Not everyone was equally happy with that. The actual term draug derives from the Norse word draugr, which could originally mean any undead person or phantom.
Myths told along the Norwegian coast also identified the draug as a wraith, whether he lived in a mound (haugbúi in Norse) or emerged to haunt the living. At sea, a draug could warn of death or disaster.
In later folklore, the draug was usually described as the spirit of a fisherman who drowned at sea and had therefore not been buried in Christian soil. He was said to wear oilskins but had a clump of seaweed for a head, sailed half a boat with a ragged sail and was an omen of death for those who saw him – or even sought to pull them under water. He uttered an icy shriek on appearing.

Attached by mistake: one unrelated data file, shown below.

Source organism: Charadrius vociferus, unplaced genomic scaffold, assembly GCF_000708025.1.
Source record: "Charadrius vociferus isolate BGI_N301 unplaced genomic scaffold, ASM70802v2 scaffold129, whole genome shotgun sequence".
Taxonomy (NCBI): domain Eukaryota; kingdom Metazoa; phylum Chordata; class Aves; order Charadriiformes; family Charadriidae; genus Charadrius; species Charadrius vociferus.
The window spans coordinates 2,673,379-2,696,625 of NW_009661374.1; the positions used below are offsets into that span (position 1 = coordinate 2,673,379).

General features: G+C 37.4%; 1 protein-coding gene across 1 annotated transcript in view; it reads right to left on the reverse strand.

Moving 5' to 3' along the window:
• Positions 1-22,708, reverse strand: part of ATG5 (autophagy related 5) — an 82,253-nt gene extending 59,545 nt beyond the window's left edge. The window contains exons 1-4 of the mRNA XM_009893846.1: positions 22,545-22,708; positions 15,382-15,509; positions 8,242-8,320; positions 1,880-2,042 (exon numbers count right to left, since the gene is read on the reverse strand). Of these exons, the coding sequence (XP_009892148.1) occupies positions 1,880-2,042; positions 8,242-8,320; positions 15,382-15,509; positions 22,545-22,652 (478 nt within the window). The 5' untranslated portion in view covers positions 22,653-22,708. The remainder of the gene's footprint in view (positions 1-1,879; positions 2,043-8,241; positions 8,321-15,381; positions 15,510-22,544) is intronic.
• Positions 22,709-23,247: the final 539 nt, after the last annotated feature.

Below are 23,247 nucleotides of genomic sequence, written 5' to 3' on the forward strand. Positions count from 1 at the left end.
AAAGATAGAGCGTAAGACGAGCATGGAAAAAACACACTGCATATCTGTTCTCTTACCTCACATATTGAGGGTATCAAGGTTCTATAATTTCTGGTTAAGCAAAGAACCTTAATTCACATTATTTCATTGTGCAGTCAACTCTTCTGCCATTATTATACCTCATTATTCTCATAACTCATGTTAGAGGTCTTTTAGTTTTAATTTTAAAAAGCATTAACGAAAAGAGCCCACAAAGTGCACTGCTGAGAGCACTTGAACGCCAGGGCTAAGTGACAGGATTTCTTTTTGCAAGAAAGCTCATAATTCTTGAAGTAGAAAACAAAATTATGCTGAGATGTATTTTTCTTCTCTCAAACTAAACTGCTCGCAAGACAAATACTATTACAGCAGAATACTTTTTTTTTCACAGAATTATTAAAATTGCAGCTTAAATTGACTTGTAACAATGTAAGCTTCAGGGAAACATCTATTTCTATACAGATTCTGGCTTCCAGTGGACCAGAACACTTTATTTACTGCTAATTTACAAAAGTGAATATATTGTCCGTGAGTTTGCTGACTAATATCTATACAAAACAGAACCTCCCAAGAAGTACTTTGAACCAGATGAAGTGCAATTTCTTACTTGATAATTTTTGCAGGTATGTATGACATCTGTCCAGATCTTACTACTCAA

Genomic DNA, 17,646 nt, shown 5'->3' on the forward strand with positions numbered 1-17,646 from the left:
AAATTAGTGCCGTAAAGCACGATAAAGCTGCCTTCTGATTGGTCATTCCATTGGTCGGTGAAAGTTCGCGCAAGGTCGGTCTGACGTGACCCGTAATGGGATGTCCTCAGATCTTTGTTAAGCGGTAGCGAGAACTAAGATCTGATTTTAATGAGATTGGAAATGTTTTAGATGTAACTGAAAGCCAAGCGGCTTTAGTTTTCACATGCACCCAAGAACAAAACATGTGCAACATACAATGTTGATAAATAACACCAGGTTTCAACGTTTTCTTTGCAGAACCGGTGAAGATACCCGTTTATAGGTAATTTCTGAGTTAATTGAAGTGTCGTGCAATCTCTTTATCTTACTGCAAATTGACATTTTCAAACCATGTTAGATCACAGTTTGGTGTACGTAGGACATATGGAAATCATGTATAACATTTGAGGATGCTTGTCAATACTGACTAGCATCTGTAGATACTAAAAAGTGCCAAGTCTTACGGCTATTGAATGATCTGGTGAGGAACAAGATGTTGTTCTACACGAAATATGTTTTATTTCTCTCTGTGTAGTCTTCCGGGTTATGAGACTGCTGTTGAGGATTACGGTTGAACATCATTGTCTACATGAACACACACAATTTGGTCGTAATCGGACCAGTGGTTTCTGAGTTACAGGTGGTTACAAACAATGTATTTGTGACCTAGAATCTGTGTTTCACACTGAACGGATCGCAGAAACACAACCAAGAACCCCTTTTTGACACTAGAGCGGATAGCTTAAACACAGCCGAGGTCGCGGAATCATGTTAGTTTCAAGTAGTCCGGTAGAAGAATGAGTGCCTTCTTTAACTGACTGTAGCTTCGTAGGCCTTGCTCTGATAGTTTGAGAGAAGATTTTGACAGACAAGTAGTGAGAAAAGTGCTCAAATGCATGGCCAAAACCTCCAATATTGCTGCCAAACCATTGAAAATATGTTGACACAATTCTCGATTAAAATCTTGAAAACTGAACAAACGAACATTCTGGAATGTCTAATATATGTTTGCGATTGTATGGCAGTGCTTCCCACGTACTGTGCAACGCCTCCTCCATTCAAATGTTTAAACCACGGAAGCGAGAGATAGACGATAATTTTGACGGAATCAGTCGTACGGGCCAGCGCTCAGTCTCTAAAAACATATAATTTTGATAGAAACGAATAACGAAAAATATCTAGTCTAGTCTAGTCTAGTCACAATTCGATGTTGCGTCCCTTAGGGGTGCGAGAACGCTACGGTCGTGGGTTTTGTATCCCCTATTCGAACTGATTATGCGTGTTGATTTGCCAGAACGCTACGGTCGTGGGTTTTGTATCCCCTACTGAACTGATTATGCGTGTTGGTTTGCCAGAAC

Most of those who saw the draug died, but a story also exists from northern Norway about a local person who defeated the phantom. Schoolchildren in Møre og Romsdal county were invited in 1991 to take part in a drawing competition to illustrate the Draugen platform. More than 3 000 entries were submitted.
Seven-year-old Lisa Kristin Haugen from Ålesund emerged as the winner, and presented her drawing to petroleum and energy minister Eivind Reiten during a ceremony in Stavanger.